In the case that the alternator is not removed from the vehicle, the multimeter can measure the positive and negative resistance between the terminals. We can initially determine whether the alternator is faulty.
Set the multimeter to the "R×1" range. Measure the positive and negative resistance between magnetic field "F" and the latch, the armature "+" and the latch, the magnetic field "F" and the armature "+" by two pens.
If the resistance between "F" and the latch is large, it may be due to poor contact between the brush and slip ring, loose welding head between the excitation winding and slip ring, or broken circuit of the excitation winding.
If the resistance is very small or 0, it may be a short circuit between the "F" terminal and latch, a short circuit in the excitation winding, a short circuit between slip rings, poor insulation of brush set, etc.
If the resistance between "+" and the latch or "+" and "F" is very small, maybe there is a breakdown short-circuit in the rectifier diode.
The individual rectifier diode is short-circuited or broken if the resistance is close to the specified value. If the resistance value is infinity, the diode is probably broken.
If the positive and negative resistance values are close to each other, the diode may have deteriorated in performance.
The general oscilloscope measures the voltage waveform of the alternator output then show the result based on the display of the waveform. The probable cause of the issue or the damaged component can be accurately and quickly identified.
After confirming that the alternator is faulty, the next step is to disassemble and repair it.
Before disassembling the alternator, we can determine the possible problems by the appearance and necessary tests. We can focus on issues and speed up the overhaul. The main points of inspection before disassembly are as follows.
● Check gap
Swing the pulley all around with your hand to determine if the axial and radial clearance of the front bearing is getting bigger.
● Check resistance
Rotate the rotor and check for bearing resistance, noise, any frictional noise and abnormal rattles between the rotor and stator. If the resistance is too high, remove the brushes and try again to determine whether the resistance is from the brushes or the bearings.
● Check for bent rotor shaft
Rotate the rotor shaft and visually check the size of the pendulum head of the pulley to determine if the rotor shaft is bent.
● Check appearance
Check for cracks and damage to the housing, hanging feet, etc.
● Check rectifier circuit
Set the digital or mechanical multimeter in the "diode" or "resistance". The positive meter pen should be connected to the "E" terminal of the alternator, and the negative meter pen to "B+" or "D+", the value should be less than 1.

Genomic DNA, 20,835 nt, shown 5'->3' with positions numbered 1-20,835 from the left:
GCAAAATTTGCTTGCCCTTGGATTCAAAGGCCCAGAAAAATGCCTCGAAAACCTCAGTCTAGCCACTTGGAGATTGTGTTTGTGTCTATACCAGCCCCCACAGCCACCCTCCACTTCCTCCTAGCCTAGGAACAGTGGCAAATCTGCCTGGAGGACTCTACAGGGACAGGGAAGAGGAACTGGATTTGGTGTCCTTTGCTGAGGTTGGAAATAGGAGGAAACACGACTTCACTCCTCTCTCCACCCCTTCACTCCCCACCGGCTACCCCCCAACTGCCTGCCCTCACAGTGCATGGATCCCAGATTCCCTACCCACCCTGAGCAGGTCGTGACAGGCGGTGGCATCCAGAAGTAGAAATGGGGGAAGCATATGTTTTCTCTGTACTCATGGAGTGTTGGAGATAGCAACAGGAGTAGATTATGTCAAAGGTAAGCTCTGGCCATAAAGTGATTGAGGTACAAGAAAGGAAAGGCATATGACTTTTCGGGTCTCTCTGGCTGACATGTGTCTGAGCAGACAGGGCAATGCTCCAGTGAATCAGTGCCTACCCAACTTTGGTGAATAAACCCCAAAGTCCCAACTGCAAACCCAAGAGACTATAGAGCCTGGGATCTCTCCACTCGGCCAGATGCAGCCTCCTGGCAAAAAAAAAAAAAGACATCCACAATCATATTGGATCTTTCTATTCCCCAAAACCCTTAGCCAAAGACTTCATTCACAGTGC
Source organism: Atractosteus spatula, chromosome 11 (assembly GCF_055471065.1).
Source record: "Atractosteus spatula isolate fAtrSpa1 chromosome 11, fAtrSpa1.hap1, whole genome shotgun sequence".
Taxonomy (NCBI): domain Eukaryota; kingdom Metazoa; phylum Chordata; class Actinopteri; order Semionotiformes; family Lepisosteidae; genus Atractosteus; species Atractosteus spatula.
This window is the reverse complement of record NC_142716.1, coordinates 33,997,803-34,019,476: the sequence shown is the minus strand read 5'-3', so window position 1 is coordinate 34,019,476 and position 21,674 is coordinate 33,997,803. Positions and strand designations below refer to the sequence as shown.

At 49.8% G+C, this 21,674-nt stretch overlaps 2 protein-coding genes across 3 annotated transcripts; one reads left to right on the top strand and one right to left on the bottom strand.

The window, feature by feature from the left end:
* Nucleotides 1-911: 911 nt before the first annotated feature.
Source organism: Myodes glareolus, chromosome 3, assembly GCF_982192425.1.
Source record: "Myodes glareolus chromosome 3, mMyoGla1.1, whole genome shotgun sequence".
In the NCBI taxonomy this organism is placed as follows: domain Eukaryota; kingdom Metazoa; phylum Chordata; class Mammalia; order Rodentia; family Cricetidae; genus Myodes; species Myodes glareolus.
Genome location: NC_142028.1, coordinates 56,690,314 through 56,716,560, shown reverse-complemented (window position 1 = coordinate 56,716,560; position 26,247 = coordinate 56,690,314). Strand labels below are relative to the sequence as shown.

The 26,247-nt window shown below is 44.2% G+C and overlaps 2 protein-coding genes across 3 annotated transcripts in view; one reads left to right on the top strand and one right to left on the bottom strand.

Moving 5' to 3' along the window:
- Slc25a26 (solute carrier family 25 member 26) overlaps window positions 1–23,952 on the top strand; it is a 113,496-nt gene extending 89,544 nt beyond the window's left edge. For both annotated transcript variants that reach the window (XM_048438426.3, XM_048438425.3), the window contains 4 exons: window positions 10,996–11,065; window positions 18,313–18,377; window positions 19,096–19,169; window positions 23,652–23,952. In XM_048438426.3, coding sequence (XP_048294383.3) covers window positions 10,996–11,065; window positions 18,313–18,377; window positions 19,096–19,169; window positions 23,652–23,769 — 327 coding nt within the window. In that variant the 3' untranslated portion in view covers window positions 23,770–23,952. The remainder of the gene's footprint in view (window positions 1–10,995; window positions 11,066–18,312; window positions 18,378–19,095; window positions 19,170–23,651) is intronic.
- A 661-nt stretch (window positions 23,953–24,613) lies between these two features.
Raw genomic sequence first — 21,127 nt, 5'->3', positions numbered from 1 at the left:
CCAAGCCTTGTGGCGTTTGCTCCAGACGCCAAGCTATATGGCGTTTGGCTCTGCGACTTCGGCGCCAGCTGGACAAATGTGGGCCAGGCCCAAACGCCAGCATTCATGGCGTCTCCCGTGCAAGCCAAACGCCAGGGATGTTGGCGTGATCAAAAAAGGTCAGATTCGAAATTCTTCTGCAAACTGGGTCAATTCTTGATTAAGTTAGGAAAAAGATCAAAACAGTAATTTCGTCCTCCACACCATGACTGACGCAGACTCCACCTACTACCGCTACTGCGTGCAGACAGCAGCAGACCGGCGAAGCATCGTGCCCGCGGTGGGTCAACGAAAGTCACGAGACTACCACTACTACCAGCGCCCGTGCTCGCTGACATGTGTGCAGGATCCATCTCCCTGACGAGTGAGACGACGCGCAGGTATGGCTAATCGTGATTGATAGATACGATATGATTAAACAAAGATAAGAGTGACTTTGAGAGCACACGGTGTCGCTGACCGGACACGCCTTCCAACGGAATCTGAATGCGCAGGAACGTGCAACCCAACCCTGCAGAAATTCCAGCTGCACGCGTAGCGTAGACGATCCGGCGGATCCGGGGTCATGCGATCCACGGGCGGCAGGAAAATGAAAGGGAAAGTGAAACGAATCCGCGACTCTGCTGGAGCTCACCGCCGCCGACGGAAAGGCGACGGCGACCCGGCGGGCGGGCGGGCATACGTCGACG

If the value is 0 or ∞, the rectifier is damaged. Exchange the meter pen, the value should be ∞. Otherwise, it also indicates that the rectifier is damaged.
● Check magnetic field circuit
Set the multimeter in the "R×1" range. The positive pen connects to the alternator's "E" end. The negative pen connects to the "F" end (the same for the exchange of pens). The normal value should be 3-5Ω.
If the value is 0, the magnetic field winding is short-circuited or lapped. If the value is ∞, the magnetic field winding is broken, and the contact between brush and slip ring is poor.
After the inspection, if the rectifier, brush or brush holder is damaged, they can be replaced without disassembly.
Nowadays, the structure of alternators in various models is different. Therefore, the disassembly sequence is also different. The key points of alternator disassembly are as follows.
Remove dust and oil from the outside of the alternator. Make assembly marks on the front and rear end caps and the core.
Unscrew the fixing nut on the front of the rotor shaft and remove the pulley and fan.
Remove the several fixing bolts from the front end cover. Gently tap on and remove the front end cover with a wooden hammer.
Remove the rear end cap bearing oil seal cover. Unscrew the retaining nut on the rear end cap of the shaft. Use a special tool to jack the rotor shaft out of the rear end cap.
When removing the rotor assembly, take care not to lose the brush spring by allowing it to pop out of the brush holder.
Remove the rectifier element board. Do not remove or lose the insulation pad between the element board and the rear end cover.
Remove the brushes and brush holders. When dismantling, take care not to lose the insulating sleeve on the magnetic field terminals.",